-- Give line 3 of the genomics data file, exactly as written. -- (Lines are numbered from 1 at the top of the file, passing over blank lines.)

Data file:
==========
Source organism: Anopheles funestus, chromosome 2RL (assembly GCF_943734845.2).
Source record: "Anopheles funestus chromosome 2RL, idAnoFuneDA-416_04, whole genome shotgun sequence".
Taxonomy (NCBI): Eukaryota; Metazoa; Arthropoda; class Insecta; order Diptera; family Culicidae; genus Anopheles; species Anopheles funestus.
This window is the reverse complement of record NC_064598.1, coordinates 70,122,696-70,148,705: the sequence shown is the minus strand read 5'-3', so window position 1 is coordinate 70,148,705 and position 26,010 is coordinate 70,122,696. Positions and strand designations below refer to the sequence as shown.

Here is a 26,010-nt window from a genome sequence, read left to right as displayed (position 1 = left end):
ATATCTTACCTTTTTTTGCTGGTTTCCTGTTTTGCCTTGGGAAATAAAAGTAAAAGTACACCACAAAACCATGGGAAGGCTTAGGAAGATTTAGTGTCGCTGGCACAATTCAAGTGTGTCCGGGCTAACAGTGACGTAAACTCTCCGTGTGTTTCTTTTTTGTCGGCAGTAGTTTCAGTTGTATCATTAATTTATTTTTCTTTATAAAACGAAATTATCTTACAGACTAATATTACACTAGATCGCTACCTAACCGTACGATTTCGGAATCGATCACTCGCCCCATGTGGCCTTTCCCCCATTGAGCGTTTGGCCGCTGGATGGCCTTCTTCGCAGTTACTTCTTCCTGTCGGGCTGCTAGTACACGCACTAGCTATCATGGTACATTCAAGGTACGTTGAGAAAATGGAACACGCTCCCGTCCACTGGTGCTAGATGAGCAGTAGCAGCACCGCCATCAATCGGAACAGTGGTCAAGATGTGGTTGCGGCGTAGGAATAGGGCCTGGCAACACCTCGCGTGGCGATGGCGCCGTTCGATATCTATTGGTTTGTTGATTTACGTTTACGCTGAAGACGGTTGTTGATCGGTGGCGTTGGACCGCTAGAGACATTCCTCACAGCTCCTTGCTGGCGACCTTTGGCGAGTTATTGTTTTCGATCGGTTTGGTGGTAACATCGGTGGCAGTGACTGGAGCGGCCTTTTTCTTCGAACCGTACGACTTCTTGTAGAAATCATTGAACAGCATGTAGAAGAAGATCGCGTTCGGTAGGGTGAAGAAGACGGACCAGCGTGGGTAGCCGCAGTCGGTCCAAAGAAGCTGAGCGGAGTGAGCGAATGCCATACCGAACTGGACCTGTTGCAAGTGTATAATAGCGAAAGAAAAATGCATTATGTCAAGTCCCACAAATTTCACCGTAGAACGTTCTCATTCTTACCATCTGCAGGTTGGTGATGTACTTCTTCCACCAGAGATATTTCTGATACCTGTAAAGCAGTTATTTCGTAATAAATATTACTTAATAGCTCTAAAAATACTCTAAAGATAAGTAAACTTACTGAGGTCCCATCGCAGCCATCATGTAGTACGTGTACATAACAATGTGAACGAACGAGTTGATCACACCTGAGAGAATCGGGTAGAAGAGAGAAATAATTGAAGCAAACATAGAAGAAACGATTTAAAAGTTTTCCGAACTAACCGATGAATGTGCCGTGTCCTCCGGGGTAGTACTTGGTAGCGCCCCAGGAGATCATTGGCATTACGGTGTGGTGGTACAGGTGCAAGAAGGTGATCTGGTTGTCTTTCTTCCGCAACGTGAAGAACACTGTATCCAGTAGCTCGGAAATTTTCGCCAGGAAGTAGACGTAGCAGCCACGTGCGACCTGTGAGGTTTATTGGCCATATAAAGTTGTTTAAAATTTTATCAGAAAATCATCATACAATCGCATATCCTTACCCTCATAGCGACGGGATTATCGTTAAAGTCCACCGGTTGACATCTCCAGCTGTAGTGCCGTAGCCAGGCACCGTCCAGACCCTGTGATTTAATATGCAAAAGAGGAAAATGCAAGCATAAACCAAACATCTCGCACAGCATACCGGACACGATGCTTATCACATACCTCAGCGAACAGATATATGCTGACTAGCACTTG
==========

Taxonomy (NCBI): Eukaryota; Metazoa; Arthropoda; class Insecta; order Diptera; family Culicidae; genus Anopheles; species Anopheles funestus.